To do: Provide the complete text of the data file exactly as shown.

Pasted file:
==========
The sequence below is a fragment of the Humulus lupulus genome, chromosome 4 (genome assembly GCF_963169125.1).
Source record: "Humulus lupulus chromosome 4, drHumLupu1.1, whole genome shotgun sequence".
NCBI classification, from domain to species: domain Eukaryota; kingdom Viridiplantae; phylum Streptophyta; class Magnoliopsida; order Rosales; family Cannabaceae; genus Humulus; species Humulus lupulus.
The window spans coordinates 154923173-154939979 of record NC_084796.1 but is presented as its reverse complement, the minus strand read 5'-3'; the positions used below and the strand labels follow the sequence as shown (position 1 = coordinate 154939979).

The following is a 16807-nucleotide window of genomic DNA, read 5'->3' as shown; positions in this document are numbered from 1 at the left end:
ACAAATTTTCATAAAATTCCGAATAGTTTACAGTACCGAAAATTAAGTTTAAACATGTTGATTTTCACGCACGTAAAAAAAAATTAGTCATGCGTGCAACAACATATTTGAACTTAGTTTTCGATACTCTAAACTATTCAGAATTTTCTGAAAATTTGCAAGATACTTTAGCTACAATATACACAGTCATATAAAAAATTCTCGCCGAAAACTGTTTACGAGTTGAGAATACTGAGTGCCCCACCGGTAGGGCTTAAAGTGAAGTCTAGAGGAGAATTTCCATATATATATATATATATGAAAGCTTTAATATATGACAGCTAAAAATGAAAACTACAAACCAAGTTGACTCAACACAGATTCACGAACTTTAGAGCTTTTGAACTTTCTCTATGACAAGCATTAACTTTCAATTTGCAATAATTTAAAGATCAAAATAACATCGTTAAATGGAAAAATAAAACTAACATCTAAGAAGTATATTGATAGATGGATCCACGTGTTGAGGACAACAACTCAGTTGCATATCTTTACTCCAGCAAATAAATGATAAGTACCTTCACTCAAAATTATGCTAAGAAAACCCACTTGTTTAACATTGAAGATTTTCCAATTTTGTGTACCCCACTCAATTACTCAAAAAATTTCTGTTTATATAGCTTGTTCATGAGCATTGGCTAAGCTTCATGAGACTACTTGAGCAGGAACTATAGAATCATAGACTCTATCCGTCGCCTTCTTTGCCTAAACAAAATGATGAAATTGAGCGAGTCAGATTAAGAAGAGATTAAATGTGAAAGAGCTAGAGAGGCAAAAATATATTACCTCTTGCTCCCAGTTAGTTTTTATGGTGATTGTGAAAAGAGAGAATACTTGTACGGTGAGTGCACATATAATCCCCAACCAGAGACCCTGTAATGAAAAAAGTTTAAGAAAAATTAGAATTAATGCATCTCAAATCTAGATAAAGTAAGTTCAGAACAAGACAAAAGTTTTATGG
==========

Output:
The sequence below is a fragment of the Humulus lupulus genome, chromosome 4 (genome assembly GCF_963169125.1).
Source record: "Humulus lupulus chromosome 4, drHumLupu1.1, whole genome shotgun sequence".
NCBI classification, from domain to species: domain Eukaryota; kingdom Viridiplantae; phylum Streptophyta; class Magnoliopsida; order Rosales; family Cannabaceae; genus Humulus; species Humulus lupulus.
The window spans coordinates 154923173-154939979 of record NC_084796.1 but is presented as its reverse complement, the minus strand read 5'-3'; the positions used below and the strand labels follow the sequence as shown (position 1 = coordinate 154939979).

The following is a 16807-nucleotide window of genomic DNA, read 5'->3' as shown; positions in this document are numbered from 1 at the left end:
ACAAATTTTCATAAAATTCCGAATAGTTTACAGTACCGAAAATTAAGTTTAAACATGTTGATTTTCACGCACGTAAAAAAAAATTAGTCATGCGTGCAACAACATATTTGAACTTAGTTTTCGATACTCTAAACTATTCAGAATTTTCTGAAAATTTGCAAGATACTTTAGCTACAATATACACAGTCATATAAAAAATTCTCGCCGAAAACTGTTTACGAGTTGAGAATACTGAGTGCCCCACCGGTAGGGCTTAAAGTGAAGTCTAGAGGAGAATTTCCATATATATATATATATATGAAAGCTTTAATATATGACAGCTAAAAATGAAAACTACAAACCAAGTTGACTCAACACAGATTCACGAACTTTAGAGCTTTTGAACTTTCTCTATGACAAGCATTAACTTTCAATTTGCAATAATTTAAAGATCAAAATAACATCGTTAAATGGAAAAATAAAACTAACATCTAAGAAGTATATTGATAGATGGATCCACGTGTTGAGGACAACAACTCAGTTGCATATCTTTACTCCAGCAAATAAATGATAAGTACCTTCACTCAAAATTATGCTAAGAAAACCCACTTGTTTAACATTGAAGATTTTCCAATTTTGTGTACCCCACTCAATTACTCAAAAAATTTCTGTTTATATAGCTTGTTCATGAGCATTGGCTAAGCTTCATGAGACTACTTGAGCAGGAACTATAGAATCATAGACTCTATCCGTCGCCTTCTTTGCCTAAACAAAATGATGAAATTGAGCGAGTCAGATTAAGAAGAGATTAAATGTGAAAGAGCTAGAGAGGCAAAAATATATTACCTCTTGCTCCCAGTTAGTTTTTATGGTGATTGTGAAAAGAGAGAATACTTGTACGGTGAGTGCACATATAATCCCCAACCAGAGACCCTGTAATGAAAAAAGTTTAAGAAAAATTAGAATTAATGCATCTCAAATCTAGATAAAGTAAGTTCAGAACAAGACAAAAGTTTTATGG